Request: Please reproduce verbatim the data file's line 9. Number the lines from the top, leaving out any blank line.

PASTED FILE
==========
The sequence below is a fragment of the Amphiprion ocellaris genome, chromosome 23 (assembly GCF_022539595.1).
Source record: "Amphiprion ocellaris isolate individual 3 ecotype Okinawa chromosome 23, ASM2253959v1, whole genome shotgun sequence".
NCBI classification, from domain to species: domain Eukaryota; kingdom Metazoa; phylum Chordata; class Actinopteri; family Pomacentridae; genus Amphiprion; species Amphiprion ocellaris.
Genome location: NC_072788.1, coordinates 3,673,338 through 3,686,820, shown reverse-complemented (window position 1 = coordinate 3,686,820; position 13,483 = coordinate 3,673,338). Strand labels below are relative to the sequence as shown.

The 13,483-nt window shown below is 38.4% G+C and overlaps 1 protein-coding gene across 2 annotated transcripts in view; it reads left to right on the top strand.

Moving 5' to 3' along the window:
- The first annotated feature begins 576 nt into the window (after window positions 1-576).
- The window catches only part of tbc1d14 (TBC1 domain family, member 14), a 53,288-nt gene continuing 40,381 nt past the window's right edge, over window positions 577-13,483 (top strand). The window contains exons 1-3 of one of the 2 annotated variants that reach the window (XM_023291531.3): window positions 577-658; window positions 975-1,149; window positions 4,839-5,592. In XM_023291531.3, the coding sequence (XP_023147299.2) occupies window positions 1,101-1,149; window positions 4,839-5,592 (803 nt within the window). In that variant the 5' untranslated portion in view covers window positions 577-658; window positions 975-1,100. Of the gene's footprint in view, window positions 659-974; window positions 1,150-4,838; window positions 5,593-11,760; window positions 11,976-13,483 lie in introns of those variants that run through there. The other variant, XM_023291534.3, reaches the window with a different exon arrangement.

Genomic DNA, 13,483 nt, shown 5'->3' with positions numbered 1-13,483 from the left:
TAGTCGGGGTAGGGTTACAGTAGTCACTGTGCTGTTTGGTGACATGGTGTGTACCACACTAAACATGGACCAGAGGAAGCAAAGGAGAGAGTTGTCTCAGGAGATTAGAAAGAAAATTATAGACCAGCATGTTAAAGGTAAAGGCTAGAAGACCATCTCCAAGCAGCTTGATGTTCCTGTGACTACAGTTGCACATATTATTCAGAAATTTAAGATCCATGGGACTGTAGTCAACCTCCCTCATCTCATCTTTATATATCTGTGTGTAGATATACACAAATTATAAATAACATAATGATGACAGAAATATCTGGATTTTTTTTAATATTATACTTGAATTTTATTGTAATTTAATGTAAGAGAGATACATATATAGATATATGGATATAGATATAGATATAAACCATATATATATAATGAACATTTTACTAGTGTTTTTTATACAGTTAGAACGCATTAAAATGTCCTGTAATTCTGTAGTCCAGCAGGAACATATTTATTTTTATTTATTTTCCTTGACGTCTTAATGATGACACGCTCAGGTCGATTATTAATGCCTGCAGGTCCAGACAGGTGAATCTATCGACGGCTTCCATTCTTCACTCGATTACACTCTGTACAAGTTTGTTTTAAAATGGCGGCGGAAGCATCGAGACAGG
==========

Genomic DNA, 13,483 nt, shown 5'->3' with positions numbered 1-13,483 from the left: